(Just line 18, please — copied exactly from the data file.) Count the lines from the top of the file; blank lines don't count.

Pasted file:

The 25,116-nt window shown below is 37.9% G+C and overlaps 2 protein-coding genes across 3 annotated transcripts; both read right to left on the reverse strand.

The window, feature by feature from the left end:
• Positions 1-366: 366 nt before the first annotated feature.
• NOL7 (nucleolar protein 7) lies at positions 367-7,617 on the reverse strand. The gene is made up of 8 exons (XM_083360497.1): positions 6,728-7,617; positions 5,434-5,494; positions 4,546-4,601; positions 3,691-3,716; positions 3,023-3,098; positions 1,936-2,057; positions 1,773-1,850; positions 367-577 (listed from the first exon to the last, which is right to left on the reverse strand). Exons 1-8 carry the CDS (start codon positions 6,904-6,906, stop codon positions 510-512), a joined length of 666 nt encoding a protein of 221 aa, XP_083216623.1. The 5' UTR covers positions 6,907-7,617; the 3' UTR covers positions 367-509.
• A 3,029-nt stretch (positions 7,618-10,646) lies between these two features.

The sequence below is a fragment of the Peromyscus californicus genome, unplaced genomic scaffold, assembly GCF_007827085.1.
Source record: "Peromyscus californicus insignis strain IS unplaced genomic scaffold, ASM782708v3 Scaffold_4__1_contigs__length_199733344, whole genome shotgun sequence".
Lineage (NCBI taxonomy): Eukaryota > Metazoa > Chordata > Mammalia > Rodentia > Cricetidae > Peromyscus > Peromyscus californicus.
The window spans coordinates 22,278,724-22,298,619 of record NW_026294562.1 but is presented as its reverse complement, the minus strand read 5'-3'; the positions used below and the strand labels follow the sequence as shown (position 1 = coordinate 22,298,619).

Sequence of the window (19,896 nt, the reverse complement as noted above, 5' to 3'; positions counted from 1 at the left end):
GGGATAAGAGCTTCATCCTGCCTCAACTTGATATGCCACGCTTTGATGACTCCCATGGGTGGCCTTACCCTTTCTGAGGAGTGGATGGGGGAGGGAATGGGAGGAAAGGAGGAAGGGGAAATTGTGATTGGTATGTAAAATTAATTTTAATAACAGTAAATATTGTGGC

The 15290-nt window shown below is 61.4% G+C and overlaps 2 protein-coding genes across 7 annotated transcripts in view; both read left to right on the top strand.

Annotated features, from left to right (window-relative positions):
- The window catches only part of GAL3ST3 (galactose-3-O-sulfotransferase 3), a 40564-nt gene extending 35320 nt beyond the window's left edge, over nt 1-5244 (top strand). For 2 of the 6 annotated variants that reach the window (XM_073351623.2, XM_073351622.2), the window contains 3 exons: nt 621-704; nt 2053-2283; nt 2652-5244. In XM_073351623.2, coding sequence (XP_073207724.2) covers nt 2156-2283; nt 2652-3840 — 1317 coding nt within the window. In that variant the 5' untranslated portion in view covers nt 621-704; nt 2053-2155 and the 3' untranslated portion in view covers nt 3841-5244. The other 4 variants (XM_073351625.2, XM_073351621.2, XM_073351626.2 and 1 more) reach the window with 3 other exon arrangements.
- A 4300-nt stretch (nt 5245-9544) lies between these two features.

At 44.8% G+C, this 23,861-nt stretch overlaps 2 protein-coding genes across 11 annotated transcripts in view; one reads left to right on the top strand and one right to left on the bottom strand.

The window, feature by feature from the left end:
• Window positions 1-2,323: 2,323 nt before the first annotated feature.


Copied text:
• Window positions 1-2,323: 2,323 nt before the first annotated feature.